This is my most recent Apollo program read, and I enjoyed it very much. The author's premise is that the digital world owes its origins to the Apollo program, and makes a strong case that it was Apollo's use of then-uncommon computer "chips" that both drove their price down and their reliability up so that they became a mainstay of modern products.
He also tells the fascinating story – based on later declassified recordings of a meeting JFK had on space policy with his advisers and a private meeting NASA chief James Webb in late 1963 that make clear that Kennedy's commitment to the moon race was flagging by the time of his trip to Texas as it became clearer that the program would not make it to the moon during his presidency, the cost of the program would require continuing support from Congress, and the original reason – the show American superiority over the Soviets in space technology – was being satisfied by the program's advances since 1961.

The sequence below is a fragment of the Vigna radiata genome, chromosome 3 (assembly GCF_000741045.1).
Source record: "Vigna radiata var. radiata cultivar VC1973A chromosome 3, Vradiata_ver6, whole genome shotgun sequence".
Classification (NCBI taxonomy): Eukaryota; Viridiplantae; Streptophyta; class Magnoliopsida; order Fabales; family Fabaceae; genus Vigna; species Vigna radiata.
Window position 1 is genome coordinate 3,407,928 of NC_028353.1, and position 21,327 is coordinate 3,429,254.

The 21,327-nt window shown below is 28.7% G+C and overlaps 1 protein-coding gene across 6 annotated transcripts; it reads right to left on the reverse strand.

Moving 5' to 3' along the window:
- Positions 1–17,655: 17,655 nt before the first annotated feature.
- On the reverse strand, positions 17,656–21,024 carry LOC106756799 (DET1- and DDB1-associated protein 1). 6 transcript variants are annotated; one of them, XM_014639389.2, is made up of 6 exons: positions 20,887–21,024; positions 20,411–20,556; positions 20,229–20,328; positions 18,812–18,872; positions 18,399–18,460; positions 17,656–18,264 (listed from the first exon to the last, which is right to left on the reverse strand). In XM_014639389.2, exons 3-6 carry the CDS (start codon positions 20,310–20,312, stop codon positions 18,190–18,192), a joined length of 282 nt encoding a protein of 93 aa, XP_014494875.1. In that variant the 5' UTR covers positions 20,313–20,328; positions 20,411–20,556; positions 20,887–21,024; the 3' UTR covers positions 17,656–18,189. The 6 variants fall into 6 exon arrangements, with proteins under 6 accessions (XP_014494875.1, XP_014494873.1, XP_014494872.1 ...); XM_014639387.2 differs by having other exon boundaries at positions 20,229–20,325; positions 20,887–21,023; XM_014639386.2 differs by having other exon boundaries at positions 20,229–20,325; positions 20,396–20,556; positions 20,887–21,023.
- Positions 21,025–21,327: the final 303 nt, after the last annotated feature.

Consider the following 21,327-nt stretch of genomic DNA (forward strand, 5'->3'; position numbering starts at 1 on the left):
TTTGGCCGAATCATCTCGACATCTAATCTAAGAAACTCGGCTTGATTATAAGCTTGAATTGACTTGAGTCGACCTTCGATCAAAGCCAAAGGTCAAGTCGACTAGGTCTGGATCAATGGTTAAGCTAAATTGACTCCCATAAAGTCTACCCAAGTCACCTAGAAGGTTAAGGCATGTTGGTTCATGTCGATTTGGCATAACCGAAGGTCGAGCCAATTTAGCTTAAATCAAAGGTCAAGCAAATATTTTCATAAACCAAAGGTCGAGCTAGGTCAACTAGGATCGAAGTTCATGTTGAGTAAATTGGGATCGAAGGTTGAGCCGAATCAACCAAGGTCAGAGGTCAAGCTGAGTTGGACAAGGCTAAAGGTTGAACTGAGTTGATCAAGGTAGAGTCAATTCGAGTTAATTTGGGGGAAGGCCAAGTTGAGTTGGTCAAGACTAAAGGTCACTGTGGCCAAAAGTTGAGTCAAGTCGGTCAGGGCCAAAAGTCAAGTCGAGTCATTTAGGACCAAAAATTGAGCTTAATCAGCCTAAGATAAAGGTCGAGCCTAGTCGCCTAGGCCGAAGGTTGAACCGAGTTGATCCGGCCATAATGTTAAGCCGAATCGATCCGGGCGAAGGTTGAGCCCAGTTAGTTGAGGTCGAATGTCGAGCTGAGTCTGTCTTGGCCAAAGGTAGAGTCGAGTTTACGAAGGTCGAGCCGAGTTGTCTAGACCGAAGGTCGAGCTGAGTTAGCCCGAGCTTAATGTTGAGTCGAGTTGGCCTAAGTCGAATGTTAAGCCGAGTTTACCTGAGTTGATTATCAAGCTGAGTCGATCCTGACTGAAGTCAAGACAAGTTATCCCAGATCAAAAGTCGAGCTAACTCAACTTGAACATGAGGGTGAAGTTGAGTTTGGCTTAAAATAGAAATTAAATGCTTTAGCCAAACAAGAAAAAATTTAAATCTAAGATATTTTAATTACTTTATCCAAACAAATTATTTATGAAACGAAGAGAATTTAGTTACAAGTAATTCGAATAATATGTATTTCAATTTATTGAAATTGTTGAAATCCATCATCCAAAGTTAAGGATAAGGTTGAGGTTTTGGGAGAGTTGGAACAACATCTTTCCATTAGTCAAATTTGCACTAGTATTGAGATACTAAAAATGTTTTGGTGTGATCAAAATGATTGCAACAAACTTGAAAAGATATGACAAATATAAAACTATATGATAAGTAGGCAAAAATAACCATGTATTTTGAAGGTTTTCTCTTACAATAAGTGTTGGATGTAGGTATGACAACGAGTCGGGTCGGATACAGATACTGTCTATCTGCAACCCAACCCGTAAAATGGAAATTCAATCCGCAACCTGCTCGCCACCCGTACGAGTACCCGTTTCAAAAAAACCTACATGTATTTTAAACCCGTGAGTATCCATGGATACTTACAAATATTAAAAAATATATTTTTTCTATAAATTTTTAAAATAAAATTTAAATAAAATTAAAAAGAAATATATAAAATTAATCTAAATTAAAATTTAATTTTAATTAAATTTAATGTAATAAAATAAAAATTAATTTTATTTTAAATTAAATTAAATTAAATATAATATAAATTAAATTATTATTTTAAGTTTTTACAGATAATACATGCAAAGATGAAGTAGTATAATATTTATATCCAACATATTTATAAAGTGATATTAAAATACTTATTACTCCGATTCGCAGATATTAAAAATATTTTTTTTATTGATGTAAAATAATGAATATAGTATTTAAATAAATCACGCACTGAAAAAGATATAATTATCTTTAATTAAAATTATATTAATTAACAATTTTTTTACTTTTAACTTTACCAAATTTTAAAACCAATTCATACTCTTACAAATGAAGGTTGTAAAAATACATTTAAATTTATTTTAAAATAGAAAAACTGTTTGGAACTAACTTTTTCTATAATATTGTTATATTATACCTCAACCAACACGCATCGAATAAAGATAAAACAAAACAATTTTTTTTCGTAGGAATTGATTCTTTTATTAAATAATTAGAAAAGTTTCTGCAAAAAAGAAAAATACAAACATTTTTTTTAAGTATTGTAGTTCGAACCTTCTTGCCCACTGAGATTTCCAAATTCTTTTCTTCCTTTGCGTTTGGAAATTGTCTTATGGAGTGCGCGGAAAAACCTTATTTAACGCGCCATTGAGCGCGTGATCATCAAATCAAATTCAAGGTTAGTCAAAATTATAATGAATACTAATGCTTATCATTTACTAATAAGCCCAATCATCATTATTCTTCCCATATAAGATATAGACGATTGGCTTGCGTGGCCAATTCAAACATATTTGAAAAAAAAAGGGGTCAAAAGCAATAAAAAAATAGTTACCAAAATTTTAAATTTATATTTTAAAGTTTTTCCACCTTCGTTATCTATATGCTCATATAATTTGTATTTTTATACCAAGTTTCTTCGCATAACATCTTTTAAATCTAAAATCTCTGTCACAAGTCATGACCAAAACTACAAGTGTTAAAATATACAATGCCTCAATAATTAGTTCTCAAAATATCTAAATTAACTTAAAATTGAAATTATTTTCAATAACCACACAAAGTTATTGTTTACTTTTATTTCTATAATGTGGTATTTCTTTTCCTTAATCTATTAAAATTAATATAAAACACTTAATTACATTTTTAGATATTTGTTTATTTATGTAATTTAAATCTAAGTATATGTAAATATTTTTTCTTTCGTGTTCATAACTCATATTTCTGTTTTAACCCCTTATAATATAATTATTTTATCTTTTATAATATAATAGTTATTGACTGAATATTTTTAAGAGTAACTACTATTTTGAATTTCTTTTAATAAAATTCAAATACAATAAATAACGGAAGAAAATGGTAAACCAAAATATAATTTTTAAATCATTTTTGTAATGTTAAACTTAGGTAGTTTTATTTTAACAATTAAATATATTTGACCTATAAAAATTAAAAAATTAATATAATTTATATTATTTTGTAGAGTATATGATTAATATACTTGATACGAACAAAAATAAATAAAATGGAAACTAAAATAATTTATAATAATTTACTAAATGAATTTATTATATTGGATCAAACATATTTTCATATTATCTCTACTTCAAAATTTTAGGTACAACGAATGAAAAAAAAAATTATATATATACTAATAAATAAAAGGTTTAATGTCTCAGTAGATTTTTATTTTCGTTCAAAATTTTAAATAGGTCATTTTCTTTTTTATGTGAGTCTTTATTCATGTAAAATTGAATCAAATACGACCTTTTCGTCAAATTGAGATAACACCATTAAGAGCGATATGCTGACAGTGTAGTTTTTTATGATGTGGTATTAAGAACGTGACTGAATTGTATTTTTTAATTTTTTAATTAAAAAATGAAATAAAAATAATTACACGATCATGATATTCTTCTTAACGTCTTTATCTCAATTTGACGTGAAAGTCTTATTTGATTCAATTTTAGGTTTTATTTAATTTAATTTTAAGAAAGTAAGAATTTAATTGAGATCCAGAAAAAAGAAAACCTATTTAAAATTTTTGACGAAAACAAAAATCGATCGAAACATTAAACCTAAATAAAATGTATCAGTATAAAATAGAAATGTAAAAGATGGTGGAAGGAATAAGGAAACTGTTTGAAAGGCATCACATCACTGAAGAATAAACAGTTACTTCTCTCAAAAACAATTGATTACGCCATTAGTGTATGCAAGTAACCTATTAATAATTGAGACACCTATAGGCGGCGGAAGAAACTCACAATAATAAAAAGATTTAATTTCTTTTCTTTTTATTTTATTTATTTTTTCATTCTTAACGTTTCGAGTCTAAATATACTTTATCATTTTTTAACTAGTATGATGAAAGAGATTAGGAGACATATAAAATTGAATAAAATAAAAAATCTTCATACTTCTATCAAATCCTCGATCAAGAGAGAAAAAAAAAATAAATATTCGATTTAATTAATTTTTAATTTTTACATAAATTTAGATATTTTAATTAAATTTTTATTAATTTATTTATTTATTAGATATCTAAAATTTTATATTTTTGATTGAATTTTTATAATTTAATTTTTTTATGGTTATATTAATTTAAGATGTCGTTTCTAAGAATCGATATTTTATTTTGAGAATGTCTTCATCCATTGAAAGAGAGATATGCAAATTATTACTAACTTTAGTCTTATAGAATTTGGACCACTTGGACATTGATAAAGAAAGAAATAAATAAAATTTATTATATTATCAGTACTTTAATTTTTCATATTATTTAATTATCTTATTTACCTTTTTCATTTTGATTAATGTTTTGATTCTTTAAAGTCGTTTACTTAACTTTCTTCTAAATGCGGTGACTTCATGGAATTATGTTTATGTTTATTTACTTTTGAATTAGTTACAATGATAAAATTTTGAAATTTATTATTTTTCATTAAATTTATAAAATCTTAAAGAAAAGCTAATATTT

So while it was Kennedy that set the goal, it was only his replacement by a true believer in the space race – Lyndon Johnson – that ensured the level of financial commitment needed to get to the moon before the end of the decade.
Fishman also addresses the constant "what we could have done with that money" argument, making clear that spending for Apollo wouldn't have simply been redirected to antipoverty or other programs, and can't be blamed for the levels of spending those programs enjoyed. Apollo ended up costing almost exactly what its initial estimates predicted – about $20 billion, with spending peaking in the mid-60's at around $3 billion a year. I can't recall the precise figures, but at exactly the same time the U.S. spent about five times as much – per year and overall – on the Vietnam War, which mnakes clear that the money was there – it was just spent on something else.
The book also tells the fascinating story of the development of the Apollo computer hardware and software, as well as the guidance systems. Interestingly, the book told very few stories that I had heard before – even in part. It was new stories and new insights into a story that is now half a century old.